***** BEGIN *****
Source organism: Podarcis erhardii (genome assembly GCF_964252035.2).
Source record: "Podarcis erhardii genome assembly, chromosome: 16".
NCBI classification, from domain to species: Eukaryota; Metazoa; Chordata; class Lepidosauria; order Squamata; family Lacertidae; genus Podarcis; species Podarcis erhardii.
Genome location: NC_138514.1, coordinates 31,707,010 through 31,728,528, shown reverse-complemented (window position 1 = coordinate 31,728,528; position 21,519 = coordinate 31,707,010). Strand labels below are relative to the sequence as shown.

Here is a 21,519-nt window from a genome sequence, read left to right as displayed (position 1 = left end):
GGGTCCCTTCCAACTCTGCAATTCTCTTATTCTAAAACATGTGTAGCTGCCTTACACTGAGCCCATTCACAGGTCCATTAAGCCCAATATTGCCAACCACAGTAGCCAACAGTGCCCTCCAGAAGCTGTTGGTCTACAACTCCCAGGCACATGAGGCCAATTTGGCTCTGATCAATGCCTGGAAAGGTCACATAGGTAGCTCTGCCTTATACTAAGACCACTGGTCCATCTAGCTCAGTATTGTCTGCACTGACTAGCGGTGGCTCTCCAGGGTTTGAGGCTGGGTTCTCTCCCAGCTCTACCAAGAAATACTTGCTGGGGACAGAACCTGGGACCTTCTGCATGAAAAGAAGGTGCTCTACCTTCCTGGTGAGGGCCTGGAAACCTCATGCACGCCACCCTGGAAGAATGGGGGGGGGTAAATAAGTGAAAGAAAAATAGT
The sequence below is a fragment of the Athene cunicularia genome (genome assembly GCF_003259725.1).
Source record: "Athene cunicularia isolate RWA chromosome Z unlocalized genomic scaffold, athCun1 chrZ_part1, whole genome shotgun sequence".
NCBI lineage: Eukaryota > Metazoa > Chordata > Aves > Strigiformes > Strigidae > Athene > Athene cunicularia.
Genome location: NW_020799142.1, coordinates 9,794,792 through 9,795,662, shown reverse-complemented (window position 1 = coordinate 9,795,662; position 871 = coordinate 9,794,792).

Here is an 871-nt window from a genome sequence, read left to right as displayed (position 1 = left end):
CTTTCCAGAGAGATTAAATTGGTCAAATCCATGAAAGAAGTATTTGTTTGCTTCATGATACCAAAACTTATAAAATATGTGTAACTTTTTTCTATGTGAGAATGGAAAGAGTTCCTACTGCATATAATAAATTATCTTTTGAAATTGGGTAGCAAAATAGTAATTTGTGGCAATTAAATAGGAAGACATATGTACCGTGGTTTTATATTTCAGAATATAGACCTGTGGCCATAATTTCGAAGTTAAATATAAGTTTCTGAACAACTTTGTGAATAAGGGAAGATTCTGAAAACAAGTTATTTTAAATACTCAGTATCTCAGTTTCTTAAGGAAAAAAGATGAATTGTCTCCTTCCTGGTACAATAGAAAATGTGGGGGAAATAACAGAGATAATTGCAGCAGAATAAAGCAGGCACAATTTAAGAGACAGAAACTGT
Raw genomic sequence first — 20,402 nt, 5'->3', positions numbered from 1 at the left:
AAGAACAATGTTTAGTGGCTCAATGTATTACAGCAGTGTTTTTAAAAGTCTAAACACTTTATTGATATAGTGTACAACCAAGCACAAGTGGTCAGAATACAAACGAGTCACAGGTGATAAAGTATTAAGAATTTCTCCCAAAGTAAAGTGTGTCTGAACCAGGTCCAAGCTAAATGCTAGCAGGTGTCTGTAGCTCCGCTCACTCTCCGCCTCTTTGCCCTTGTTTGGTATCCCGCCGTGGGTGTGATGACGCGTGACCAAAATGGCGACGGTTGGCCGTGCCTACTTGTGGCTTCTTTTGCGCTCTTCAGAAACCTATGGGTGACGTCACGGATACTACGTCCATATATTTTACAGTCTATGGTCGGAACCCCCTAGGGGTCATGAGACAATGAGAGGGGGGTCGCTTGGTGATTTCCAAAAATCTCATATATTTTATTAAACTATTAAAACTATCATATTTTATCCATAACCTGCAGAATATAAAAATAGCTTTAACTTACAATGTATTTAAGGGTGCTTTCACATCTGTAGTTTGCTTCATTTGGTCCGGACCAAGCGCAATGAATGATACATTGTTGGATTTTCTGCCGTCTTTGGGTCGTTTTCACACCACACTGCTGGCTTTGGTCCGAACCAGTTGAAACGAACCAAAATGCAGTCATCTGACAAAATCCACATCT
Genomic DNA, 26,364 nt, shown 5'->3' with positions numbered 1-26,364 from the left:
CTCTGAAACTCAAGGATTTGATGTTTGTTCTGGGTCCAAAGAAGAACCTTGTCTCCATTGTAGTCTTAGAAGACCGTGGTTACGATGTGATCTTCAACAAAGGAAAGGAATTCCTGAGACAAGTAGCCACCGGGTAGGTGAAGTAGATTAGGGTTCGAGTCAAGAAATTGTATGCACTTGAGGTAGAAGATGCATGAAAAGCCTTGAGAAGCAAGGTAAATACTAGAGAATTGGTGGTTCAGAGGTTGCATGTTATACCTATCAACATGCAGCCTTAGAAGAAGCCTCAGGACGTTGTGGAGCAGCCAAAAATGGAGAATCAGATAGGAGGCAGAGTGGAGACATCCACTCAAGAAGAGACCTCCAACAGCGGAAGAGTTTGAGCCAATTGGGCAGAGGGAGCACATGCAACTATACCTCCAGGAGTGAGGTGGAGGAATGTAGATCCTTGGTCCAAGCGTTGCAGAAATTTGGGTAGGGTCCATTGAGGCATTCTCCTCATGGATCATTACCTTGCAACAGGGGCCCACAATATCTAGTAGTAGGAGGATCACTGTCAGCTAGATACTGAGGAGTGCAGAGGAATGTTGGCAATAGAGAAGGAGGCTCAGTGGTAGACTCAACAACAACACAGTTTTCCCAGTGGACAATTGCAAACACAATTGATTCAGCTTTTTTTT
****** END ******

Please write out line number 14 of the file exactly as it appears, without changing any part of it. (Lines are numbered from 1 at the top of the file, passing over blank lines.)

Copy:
AAGAACAATGTTTAGTGGCTCAATGTATTACAGCAGTGTTTTTAAAAGTCTAAACACTTTATTGATATAGTGTACAACCAAGCACAAGTGGTCAGAATACAAACGAGTCACAGGTGATAAAGTATTAAGAATTTCTCCCAAAGTAAAGTGTGTCTGAACCAGGTCCAAGCTAAATGCTAGCAGGTGTCTGTAGCTCCGCTCACTCTCCGCCTCTTTGCCCTTGTTTGGTATCCCGCCGTGGGTGTGATGACGCGTGACCAAAATGGCGACGGTTGGCCGTGCCTACTTGTGGCTTCTTTTGCGCTCTTCAGAAACCTATGGGTGACGTCACGGATACTACGTCCATATATTTTACAGTCTATGGTCGGAACCCCCTAGGGGTCATGAGACAATGAGAGGGGGGTCGCTTGGTGATTTCCAAAAATCTCATATATTTTATTAAACTATTAAAACTATCATATTTTATCCATAACCTGCAGAATATAAAAATAGCTTTAACTTACAATGTATTTAAGGGTGCTTTCACATCTGTAGTTTGCTTCATTTGGTCCGGACCAAGCGCAATGAATGATACATTGTTGGATTTTCTGCCGTCTTTGGGTCGTTTTCACACCACACTGCTGGCTTTGGTCCGAACCAGTTGAAACGAACCAAAATGCAGTCATCTGACAAAATCCACATCT